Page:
The government recently amended its rules to allow non-core assets to be spun off at a discount, a measure aimed at letting PetroVietnam offload some of its loss-making businesses in finance and real estate. Once that is done PetroVietnam itself will be ready to equitise its mid-stream and downstream businesses (although the government is unlikely to ever sell its exploration or production platform).

It’s several years away but that is a potentially transformational deal. Even the little stuff, however, can be interesting to fund managers willing to kick the tyres of obscure Vietnamese companies. “Privatisation is the big opportunity over the next two years,” said Bill Stoops, CIO at Dragon Capital in Ho Chi Minh City.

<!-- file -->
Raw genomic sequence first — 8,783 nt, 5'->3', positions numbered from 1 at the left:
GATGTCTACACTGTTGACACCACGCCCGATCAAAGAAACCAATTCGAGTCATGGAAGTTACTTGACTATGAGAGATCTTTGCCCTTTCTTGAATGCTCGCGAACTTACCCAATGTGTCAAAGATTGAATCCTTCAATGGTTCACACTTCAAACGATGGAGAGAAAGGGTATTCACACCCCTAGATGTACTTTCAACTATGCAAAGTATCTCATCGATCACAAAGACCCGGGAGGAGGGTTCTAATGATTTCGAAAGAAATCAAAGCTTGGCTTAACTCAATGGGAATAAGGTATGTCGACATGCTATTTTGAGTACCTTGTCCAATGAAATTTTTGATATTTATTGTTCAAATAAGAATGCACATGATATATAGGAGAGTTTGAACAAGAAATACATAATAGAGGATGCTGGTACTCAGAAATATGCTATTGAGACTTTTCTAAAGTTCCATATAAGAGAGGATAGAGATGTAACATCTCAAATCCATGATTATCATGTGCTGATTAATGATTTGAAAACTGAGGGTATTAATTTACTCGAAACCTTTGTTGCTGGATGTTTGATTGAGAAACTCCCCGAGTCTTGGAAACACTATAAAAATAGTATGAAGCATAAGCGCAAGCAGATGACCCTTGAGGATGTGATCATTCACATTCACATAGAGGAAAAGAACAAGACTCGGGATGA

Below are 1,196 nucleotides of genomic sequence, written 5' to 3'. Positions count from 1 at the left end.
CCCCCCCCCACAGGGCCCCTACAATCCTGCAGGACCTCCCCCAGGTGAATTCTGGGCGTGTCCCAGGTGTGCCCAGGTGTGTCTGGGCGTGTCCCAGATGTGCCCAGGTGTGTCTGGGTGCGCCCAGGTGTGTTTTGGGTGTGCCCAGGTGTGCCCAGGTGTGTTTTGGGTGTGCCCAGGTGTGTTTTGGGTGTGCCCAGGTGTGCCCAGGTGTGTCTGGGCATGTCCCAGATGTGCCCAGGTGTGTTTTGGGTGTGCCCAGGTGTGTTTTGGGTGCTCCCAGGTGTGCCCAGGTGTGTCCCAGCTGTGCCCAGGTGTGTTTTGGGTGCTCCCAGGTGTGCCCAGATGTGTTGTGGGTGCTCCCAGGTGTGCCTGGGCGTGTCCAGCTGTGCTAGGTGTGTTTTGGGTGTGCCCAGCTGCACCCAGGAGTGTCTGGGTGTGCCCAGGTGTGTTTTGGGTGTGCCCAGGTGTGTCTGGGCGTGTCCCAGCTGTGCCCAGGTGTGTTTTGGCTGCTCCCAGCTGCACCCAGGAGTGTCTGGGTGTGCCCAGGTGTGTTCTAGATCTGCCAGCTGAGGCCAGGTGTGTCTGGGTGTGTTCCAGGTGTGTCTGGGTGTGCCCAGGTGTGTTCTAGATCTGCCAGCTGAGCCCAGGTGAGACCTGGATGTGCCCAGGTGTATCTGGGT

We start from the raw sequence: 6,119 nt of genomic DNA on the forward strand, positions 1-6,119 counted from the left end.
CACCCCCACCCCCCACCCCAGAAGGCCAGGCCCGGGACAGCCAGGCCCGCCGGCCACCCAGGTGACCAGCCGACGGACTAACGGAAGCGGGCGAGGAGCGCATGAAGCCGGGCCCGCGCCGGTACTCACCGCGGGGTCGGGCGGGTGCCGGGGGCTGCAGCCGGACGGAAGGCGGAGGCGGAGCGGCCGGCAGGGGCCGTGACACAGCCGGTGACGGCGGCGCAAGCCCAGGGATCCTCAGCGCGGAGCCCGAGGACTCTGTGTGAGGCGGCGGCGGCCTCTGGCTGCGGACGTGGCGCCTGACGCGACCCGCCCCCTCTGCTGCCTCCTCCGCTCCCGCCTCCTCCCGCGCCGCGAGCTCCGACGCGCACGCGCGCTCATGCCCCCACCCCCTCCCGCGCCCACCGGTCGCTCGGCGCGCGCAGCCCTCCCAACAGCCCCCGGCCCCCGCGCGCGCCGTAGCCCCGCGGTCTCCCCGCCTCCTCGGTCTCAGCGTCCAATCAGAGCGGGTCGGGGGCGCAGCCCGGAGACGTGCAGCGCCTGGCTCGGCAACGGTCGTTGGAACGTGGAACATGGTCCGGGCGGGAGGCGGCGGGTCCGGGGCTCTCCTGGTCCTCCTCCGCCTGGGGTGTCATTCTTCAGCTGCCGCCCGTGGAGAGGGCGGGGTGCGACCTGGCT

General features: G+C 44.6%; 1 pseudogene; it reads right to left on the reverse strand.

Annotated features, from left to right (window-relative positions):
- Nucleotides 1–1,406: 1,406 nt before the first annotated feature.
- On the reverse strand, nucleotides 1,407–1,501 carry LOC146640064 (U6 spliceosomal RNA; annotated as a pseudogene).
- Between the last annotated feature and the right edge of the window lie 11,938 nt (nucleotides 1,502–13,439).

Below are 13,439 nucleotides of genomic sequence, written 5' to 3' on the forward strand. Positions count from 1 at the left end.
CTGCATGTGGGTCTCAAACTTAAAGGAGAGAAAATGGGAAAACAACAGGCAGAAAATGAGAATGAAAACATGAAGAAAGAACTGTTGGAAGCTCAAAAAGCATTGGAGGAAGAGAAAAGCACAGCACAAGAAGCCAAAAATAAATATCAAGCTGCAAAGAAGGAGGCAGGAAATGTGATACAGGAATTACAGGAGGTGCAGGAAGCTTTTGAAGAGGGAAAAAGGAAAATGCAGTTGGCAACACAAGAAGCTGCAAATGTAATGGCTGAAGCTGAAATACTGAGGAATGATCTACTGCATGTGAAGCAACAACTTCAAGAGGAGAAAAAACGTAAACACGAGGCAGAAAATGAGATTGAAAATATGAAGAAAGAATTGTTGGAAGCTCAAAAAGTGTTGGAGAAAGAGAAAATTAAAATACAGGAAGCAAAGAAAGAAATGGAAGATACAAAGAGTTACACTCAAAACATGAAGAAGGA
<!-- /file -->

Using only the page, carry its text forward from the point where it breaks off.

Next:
And while selling small stakes to foreign strategic investors or to the public may not lead to meaningful restructuring, it is a step forward. “It allows companies to introduce things like incentives based on market performance,” said Pham Hong Hai, local head of global banking and markets at HSBC in Ho Chi Minh City.

SOEs appear increasingly challenged in a country where the private sector is quickly expanding. SOEs today account for roughly 60% of Vietnam’s capital but only 30% of GDP output, said PXP’s Brader.

“The private sector is taking business away from SOEs,” said Chris Freund, founder of local private-equity firm Mekong Capital. “SOEs are now having to fight to keep their advantages. It’s getting harder for them.”

Change, despite everything

Several factors are leading toward a more level playing field. The average age in this country of 90 million is 30 years, so it is still young; consumption has been muted since the stock market crash of 2008 but is starting to recover.